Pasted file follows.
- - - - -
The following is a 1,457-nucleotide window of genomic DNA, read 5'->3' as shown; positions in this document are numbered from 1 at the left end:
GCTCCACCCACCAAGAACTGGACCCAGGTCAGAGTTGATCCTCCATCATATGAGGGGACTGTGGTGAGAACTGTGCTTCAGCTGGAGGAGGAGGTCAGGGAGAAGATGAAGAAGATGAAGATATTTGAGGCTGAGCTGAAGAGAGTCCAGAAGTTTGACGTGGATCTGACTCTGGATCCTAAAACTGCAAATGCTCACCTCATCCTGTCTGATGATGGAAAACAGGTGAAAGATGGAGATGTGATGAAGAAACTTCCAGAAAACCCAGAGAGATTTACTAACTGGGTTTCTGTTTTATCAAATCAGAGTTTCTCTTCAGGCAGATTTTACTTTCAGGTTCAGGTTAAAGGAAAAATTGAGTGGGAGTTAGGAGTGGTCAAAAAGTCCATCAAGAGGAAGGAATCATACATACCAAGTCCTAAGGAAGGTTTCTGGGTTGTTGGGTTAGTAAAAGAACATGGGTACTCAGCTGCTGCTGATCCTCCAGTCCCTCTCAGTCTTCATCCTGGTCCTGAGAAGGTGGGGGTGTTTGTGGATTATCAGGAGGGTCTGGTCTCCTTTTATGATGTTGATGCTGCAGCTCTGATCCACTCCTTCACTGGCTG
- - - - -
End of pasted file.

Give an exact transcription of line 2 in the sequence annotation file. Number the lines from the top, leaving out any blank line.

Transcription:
GCTCCACCCACCAAGAACTGGACCCAGGTCAGAGTTGATCCTCCATCATATGAGGGGACTGTGGTGAGAACTGTGCTTCAGCTGGAGGAGGAGGTCAGGGAGAAGATGAAGAAGATGAAGATATTTGAGGCTGAGCTGAAGAGAGTCCAGAAGTTTGACGTGGATCTGACTCTGGATCCTAAAACTGCAAATGCTCACCTCATCCTGTCTGATGATGGAAAACAGGTGAAAGATGGAGATGTGATGAAGAAACTTCCAGAAAACCCAGAGAGATTTACTAACTGGGTTTCTGTTTTATCAAATCAGAGTTTCTCTTCAGGCAGATTTTACTTTCAGGTTCAGGTTAAAGGAAAAATTGAGTGGGAGTTAGGAGTGGTCAAAAAGTCCATCAAGAGGAAGGAATCATACATACCAAGTCCTAAGGAAGGTTTCTGGGTTGTTGGGTTAGTAAAAGAACATGGGTACTCAGCTGCTGCTGATCCTCCAGTCCCTCTCAGTCTTCATCCTGGTCCTGAGAAGGTGGGGGTGTTTGTGGATTATCAGGAGGGTCTGGTCTCCTTTTATGATGTTGATGCTGCAGCTCTGATCCACTCCTTCACTGGCTG